What Is the Formula for Cellular Respiration?

By Michael Keenan; Updated April 24, 2017
Plants use a combination of photosynthesis and cellular respiration to produce energy.

Cellular respiration is the process of using oxygen to break down sugar to release energy in the form of Adenosine triphosphate (ATP). ATP is then used for muscle movement, building cells and other cell functions.


The formula for cellular respiration is glucose plus oxygen yields carbon dioxide, water and ATP, written as C6H12O6 + 6O2 --> 6H2O + 6CO2 + ATP.


Cellular respiration generates a net of approximately 38 ATP that can be used by the body.


Cellular respiration is how humans and other animals generate energy for basic functions. It takes place in cells with sugar and oxygen transported by blood.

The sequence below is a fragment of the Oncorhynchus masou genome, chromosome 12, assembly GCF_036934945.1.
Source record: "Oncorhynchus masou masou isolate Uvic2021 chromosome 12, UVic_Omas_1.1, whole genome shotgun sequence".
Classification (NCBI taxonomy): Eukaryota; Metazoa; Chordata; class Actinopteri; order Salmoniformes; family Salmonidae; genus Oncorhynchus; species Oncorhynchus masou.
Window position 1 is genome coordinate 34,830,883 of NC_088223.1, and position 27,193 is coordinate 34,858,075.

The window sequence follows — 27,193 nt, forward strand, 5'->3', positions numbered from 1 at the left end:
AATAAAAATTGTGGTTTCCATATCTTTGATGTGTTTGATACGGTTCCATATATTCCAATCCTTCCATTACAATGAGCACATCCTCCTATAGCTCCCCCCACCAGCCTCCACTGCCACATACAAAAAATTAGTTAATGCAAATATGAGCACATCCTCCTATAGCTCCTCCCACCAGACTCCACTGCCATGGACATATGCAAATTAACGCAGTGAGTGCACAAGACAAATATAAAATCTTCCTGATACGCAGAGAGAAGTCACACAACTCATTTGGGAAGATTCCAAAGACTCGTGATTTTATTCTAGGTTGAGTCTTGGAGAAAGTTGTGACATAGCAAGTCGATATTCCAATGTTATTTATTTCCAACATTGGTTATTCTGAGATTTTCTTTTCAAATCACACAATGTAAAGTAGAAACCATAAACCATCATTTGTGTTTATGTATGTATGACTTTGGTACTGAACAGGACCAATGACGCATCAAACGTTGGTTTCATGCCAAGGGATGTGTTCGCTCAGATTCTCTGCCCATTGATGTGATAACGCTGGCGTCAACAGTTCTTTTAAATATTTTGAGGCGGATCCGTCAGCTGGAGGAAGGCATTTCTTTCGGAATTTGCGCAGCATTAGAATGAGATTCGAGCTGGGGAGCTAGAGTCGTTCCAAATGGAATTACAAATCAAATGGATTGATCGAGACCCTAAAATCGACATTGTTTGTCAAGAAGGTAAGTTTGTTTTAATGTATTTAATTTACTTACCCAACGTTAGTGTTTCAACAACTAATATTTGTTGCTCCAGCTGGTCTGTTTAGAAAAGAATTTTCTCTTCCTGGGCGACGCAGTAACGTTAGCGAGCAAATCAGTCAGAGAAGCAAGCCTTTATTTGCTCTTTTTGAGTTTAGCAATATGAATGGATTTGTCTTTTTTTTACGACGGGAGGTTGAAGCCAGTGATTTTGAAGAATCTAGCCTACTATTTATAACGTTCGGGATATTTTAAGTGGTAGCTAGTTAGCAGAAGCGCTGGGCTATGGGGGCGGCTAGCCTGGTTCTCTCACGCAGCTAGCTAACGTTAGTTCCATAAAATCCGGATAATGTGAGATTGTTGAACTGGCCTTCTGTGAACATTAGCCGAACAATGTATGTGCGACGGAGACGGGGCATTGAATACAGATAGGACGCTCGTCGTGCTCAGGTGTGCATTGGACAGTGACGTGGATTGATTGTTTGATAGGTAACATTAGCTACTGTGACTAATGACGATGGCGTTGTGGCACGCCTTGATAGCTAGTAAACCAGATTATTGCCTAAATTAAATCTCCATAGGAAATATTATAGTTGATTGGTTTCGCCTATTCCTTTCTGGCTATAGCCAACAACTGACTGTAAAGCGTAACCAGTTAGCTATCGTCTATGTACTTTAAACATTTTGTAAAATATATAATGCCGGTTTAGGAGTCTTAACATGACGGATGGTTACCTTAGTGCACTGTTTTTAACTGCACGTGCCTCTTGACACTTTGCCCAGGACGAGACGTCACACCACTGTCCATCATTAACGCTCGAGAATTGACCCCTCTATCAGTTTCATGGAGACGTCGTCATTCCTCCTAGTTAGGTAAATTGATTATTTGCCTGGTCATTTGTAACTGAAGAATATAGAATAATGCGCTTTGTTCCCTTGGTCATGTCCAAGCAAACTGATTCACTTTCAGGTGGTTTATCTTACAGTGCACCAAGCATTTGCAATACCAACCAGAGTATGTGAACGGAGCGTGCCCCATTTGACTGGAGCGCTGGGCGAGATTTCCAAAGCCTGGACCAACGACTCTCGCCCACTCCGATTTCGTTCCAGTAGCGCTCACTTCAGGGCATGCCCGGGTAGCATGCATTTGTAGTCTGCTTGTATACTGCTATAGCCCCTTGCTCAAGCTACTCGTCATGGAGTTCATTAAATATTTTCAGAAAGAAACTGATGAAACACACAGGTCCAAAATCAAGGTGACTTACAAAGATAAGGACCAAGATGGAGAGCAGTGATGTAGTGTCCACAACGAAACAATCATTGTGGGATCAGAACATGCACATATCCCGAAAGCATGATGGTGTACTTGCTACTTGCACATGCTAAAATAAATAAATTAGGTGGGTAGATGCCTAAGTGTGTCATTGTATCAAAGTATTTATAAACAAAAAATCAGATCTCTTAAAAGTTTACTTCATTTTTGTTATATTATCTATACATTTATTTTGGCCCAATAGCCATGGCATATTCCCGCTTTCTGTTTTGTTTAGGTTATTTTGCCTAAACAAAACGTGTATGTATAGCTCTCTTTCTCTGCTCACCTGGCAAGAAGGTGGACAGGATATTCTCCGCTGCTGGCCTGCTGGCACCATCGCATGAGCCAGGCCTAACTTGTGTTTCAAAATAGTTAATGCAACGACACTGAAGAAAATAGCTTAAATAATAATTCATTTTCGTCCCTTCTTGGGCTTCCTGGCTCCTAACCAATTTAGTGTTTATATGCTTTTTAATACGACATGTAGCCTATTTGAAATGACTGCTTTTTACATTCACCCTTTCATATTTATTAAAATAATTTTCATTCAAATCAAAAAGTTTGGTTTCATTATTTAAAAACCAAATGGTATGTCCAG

There are four stages of cellular respiration: glycolysis, the transition reaction, the Krebs Cycle (also known as the Citric Acid Cycle) and the electron transport chain. The most energy is generated during the electron transport chain.


If the body does not have enough sugar, it can use fat and protein instead. If oxygen is limited, the body can use anaerobic respiration for a short period of time.

About the Author

Mark Kennan is a writer based in the Kansas City area, specializing in personal finance and business topics. He has been writing since 2009 and has been published by "Quicken," "TurboTax," and "The Motley Fool."